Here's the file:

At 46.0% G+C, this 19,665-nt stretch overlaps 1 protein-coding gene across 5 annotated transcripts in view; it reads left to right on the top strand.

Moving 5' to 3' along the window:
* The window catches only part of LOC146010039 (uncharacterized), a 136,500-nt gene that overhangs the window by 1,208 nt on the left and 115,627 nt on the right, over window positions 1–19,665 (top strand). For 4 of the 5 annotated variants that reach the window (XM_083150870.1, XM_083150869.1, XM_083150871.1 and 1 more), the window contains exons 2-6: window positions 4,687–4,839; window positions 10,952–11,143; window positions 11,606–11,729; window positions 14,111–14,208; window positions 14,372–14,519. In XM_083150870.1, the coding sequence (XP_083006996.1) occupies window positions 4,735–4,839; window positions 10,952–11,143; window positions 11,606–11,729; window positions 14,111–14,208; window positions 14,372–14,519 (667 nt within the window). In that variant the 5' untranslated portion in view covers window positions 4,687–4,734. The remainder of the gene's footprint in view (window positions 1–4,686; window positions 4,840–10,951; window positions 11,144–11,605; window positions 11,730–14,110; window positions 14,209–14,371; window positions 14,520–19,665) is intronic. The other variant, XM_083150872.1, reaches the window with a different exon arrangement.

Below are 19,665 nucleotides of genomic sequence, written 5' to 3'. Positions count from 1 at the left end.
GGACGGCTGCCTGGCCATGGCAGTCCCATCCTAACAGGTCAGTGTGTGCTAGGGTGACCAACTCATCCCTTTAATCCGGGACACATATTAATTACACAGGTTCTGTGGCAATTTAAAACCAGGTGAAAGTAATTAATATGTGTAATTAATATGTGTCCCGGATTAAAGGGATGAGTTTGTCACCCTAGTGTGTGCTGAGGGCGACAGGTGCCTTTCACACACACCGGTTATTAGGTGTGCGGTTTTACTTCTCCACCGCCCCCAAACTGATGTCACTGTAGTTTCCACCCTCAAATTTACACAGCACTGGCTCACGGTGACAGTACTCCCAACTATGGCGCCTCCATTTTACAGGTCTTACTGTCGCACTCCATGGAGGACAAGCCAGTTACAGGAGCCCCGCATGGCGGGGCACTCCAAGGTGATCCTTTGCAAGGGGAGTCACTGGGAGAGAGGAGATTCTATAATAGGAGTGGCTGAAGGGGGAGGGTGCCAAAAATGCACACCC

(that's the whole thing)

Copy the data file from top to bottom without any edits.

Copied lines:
At 46.0% G+C, this 19,665-nt stretch overlaps 1 protein-coding gene across 5 annotated transcripts in view; it reads left to right on the top strand.

Moving 5' to 3' along the window:
* The window catches only part of LOC146010039 (uncharacterized), a 136,500-nt gene that overhangs the window by 1,208 nt on the left and 115,627 nt on the right, over window positions 1–19,665 (top strand). For 4 of the 5 annotated variants that reach the window (XM_083150870.1, XM_083150869.1, XM_083150871.1 and 1 more), the window contains exons 2-6: window positions 4,687–4,839; window positions 10,952–11,143; window positions 11,606–11,729; window positions 14,111–14,208; window positions 14,372–14,519. In XM_083150870.1, the coding sequence (XP_083006996.1) occupies window positions 4,735–4,839; window positions 10,952–11,143; window positions 11,606–11,729; window positions 14,111–14,208; window positions 14,372–14,519 (667 nt within the window). In that variant the 5' untranslated portion in view covers window positions 4,687–4,734. The remainder of the gene's footprint in view (window positions 1–4,686; window positions 4,840–10,951; window positions 11,144–11,605; window positions 11,730–14,110; window positions 14,209–14,371; window positions 14,520–19,665) is intronic. The other variant, XM_083150872.1, reaches the window with a different exon arrangement.

Below are 19,665 nucleotides of genomic sequence, written 5' to 3'. Positions count from 1 at the left end.
GGACGGCTGCCTGGCCATGGCAGTCCCATCCTAACAGGTCAGTGTGTGCTAGGGTGACCAACTCATCCCTTTAATCCGGGACACATATTAATTACACAGGTTCTGTGGCAATTTAAAACCAGGTGAAAGTAATTAATATGTGTAATTAATATGTGTCCCGGATTAAAGGGATGAGTTTGTCACCCTAGTGTGTGCTGAGGGCGACAGGTGCCTTTCACACACACCGGTTATTAGGTGTGCGGTTTTACTTCTCCACCGCCCCCAAACTGATGTCACTGTAGTTTCCACCCTCAAATTTACACAGCACTGGCTCACGGTGACAGTACTCCCAACTATGGCGCCTCCATTTTACAGGTCTTACTGTCGCACTCCATGGAGGACAAGCCAGTTACAGGAGCCCCGCATGGCGGGGCACTCCAAGGTGATCCTTTGCAAGGGGAGTCACTGGGAGAGAGGAGATTCTATAATAGGAGTGGCTGAAGGGGGAGGGTGCCAAAAATGCACACCC